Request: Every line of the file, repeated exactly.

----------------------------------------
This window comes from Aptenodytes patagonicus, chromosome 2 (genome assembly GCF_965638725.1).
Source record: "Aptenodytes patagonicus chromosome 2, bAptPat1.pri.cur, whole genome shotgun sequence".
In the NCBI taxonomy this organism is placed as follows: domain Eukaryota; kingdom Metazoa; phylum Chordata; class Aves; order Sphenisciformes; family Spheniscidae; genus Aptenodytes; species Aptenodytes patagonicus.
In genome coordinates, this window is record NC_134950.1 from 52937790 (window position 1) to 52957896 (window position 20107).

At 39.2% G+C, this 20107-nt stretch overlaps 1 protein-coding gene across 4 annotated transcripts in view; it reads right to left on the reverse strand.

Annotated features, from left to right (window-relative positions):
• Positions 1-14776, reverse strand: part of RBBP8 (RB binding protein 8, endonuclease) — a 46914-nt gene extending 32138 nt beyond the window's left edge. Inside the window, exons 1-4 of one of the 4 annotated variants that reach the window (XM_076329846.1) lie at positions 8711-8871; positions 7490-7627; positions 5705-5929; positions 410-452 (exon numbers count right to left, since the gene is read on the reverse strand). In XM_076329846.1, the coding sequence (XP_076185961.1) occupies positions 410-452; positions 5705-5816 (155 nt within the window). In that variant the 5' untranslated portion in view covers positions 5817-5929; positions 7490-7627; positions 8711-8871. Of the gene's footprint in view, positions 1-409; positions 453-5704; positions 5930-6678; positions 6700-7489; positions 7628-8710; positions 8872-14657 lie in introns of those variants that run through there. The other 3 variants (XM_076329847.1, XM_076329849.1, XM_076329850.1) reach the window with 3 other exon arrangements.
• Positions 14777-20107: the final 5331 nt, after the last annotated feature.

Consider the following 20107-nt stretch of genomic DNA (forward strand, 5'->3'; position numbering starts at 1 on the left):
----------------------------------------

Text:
This window comes from Aptenodytes patagonicus, chromosome 2 (genome assembly GCF_965638725.1).
Source record: "Aptenodytes patagonicus chromosome 2, bAptPat1.pri.cur, whole genome shotgun sequence".
In the NCBI taxonomy this organism is placed as follows: domain Eukaryota; kingdom Metazoa; phylum Chordata; class Aves; order Sphenisciformes; family Spheniscidae; genus Aptenodytes; species Aptenodytes patagonicus.
In genome coordinates, this window is record NC_134950.1 from 52937790 (window position 1) to 52957896 (window position 20107).

At 39.2% G+C, this 20107-nt stretch overlaps 1 protein-coding gene across 4 annotated transcripts in view; it reads right to left on the reverse strand.

Annotated features, from left to right (window-relative positions):
• Positions 1-14776, reverse strand: part of RBBP8 (RB binding protein 8, endonuclease) — a 46914-nt gene extending 32138 nt beyond the window's left edge. Inside the window, exons 1-4 of one of the 4 annotated variants that reach the window (XM_076329846.1) lie at positions 8711-8871; positions 7490-7627; positions 5705-5929; positions 410-452 (exon numbers count right to left, since the gene is read on the reverse strand). In XM_076329846.1, the coding sequence (XP_076185961.1) occupies positions 410-452; positions 5705-5816 (155 nt within the window). In that variant the 5' untranslated portion in view covers positions 5817-5929; positions 7490-7627; positions 8711-8871. Of the gene's footprint in view, positions 1-409; positions 453-5704; positions 5930-6678; positions 6700-7489; positions 7628-8710; positions 8872-14657 lie in introns of those variants that run through there. The other 3 variants (XM_076329847.1, XM_076329849.1, XM_076329850.1) reach the window with 3 other exon arrangements.
• Positions 14777-20107: the final 5331 nt, after the last annotated feature.

Consider the following 20107-nt stretch of genomic DNA (forward strand, 5'->3'; position numbering starts at 1 on the left):